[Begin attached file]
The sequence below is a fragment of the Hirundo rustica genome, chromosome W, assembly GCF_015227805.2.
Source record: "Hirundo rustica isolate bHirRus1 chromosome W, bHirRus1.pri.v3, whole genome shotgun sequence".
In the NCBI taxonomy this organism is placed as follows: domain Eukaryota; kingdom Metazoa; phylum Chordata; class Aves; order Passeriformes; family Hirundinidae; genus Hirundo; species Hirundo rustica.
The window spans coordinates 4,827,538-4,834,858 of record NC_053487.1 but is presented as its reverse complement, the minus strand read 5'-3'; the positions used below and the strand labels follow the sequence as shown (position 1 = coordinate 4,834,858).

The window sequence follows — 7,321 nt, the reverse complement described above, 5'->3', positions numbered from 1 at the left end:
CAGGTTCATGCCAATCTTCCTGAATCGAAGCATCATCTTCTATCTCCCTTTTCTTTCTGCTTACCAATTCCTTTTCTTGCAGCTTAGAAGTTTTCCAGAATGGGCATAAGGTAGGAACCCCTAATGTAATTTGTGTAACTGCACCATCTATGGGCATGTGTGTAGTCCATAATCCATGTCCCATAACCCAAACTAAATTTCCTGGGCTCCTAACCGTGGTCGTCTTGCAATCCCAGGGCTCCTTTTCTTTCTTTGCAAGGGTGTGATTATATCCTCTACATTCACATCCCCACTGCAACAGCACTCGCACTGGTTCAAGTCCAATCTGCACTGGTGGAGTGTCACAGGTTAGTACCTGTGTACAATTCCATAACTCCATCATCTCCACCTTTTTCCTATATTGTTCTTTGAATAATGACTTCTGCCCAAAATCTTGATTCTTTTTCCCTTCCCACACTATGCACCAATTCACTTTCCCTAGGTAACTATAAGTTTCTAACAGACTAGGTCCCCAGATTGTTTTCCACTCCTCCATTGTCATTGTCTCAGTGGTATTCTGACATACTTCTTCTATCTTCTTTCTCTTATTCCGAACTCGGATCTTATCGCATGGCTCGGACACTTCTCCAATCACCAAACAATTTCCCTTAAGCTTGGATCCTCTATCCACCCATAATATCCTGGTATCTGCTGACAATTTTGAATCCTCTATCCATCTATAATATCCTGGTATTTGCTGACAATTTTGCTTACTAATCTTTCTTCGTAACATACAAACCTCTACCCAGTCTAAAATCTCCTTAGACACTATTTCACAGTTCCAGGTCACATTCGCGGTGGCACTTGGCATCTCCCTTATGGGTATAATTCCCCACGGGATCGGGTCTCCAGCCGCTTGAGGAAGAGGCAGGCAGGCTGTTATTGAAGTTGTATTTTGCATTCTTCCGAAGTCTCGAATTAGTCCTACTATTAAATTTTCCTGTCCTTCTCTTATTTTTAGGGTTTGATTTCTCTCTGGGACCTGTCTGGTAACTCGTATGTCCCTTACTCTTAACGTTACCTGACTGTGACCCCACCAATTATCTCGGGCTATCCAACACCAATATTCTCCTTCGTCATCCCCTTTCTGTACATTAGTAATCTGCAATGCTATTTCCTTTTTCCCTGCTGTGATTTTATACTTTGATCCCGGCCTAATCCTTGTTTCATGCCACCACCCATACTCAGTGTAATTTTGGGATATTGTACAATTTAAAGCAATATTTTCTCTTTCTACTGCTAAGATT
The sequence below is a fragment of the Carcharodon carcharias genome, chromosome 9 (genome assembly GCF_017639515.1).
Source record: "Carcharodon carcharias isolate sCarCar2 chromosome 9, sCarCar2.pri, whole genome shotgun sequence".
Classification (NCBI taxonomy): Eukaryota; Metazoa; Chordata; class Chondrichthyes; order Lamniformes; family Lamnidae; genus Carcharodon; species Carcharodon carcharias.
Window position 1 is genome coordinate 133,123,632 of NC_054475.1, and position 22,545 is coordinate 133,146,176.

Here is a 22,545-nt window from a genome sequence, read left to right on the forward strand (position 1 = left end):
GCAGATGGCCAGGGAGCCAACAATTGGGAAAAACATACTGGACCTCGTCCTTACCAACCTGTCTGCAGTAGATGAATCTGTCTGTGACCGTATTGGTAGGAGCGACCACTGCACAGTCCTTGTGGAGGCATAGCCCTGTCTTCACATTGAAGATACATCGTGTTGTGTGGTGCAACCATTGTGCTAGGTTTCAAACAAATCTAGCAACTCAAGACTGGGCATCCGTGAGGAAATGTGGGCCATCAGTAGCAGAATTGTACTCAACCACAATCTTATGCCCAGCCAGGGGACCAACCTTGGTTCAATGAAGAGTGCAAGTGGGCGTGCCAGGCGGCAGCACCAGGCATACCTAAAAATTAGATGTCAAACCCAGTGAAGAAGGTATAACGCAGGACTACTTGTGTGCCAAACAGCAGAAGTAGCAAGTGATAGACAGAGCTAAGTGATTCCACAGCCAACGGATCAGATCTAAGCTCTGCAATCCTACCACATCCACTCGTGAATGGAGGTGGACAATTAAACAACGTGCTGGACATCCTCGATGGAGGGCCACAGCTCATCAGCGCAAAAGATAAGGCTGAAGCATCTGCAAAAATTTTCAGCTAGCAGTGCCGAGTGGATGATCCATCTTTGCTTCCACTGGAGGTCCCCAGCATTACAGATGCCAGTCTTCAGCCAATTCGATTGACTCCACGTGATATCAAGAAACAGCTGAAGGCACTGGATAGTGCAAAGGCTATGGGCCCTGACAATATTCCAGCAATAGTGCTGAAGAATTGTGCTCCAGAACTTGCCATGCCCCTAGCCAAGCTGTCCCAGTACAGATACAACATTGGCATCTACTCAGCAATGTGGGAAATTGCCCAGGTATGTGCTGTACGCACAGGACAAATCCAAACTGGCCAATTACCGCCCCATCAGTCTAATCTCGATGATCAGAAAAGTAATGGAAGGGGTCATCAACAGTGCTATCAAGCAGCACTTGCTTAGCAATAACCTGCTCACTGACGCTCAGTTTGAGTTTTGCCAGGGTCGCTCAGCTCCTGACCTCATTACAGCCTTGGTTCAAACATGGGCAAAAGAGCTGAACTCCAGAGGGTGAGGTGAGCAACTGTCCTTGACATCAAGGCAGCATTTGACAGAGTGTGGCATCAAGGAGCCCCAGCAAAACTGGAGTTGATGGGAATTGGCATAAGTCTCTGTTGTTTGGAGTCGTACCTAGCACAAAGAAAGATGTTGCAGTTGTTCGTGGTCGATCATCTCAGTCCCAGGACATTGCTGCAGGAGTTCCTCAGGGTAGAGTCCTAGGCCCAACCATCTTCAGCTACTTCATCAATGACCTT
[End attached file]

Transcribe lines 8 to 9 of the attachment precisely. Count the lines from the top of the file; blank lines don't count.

Source record: "Carcharodon carcharias isolate sCarCar2 chromosome 9, sCarCar2.pri, whole genome shotgun sequence".
Classification (NCBI taxonomy): Eukaryota; Metazoa; Chordata; class Chondrichthyes; order Lamniformes; family Lamnidae; genus Carcharodon; species Carcharodon carcharias.